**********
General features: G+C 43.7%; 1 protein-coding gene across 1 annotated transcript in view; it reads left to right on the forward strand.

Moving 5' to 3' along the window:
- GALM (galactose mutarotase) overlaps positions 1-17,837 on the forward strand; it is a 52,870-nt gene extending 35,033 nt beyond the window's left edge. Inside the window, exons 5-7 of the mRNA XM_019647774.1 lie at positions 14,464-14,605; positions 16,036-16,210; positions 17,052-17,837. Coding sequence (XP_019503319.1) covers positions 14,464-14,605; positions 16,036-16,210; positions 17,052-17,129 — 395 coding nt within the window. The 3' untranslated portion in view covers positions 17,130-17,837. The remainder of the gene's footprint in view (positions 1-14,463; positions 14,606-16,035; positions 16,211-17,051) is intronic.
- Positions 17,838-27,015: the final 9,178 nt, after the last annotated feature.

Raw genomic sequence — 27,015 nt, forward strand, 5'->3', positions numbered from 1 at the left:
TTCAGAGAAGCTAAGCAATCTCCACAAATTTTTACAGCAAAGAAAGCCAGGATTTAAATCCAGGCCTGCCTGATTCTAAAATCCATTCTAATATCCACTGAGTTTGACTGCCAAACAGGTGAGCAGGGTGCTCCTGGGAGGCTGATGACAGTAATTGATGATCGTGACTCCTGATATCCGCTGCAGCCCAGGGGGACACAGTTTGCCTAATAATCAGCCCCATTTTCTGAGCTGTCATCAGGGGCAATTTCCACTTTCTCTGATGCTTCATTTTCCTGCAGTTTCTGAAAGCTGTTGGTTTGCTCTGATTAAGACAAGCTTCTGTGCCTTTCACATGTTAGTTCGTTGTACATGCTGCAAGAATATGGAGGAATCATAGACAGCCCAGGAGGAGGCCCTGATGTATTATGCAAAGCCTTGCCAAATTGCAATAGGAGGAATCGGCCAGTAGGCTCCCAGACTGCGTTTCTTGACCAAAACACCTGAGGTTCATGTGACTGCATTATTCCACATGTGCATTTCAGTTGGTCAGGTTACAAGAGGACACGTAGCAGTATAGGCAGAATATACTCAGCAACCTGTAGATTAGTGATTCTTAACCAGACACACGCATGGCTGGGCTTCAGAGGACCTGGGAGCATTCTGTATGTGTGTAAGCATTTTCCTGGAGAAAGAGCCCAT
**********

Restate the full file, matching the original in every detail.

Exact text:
General features: G+C 43.7%; 1 protein-coding gene across 1 annotated transcript in view; it reads left to right on the forward strand.

Moving 5' to 3' along the window:
- GALM (galactose mutarotase) overlaps positions 1-17,837 on the forward strand; it is a 52,870-nt gene extending 35,033 nt beyond the window's left edge. Inside the window, exons 5-7 of the mRNA XM_019647774.1 lie at positions 14,464-14,605; positions 16,036-16,210; positions 17,052-17,837. Coding sequence (XP_019503319.1) covers positions 14,464-14,605; positions 16,036-16,210; positions 17,052-17,129 — 395 coding nt within the window. The 3' untranslated portion in view covers positions 17,130-17,837. The remainder of the gene's footprint in view (positions 1-14,463; positions 14,606-16,035; positions 16,211-17,051) is intronic.
- Positions 17,838-27,015: the final 9,178 nt, after the last annotated feature.

Raw genomic sequence — 27,015 nt, forward strand, 5'->3', positions numbered from 1 at the left:
TTCAGAGAAGCTAAGCAATCTCCACAAATTTTTACAGCAAAGAAAGCCAGGATTTAAATCCAGGCCTGCCTGATTCTAAAATCCATTCTAATATCCACTGAGTTTGACTGCCAAACAGGTGAGCAGGGTGCTCCTGGGAGGCTGATGACAGTAATTGATGATCGTGACTCCTGATATCCGCTGCAGCCCAGGGGGACACAGTTTGCCTAATAATCAGCCCCATTTTCTGAGCTGTCATCAGGGGCAATTTCCACTTTCTCTGATGCTTCATTTTCCTGCAGTTTCTGAAAGCTGTTGGTTTGCTCTGATTAAGACAAGCTTCTGTGCCTTTCACATGTTAGTTCGTTGTACATGCTGCAAGAATATGGAGGAATCATAGACAGCCCAGGAGGAGGCCCTGATGTATTATGCAAAGCCTTGCCAAATTGCAATAGGAGGAATCGGCCAGTAGGCTCCCAGACTGCGTTTCTTGACCAAAACACCTGAGGTTCATGTGACTGCATTATTCCACATGTGCATTTCAGTTGGTCAGGTTACAAGAGGACACGTAGCAGTATAGGCAGAATATACTCAGCAACCTGTAGATTAGTGATTCTTAACCAGACACACGCATGGCTGGGCTTCAGAGGACCTGGGAGCATTCTGTATGTGTGTAAGCATTTTCCTGGAGAAAGAGCCCAT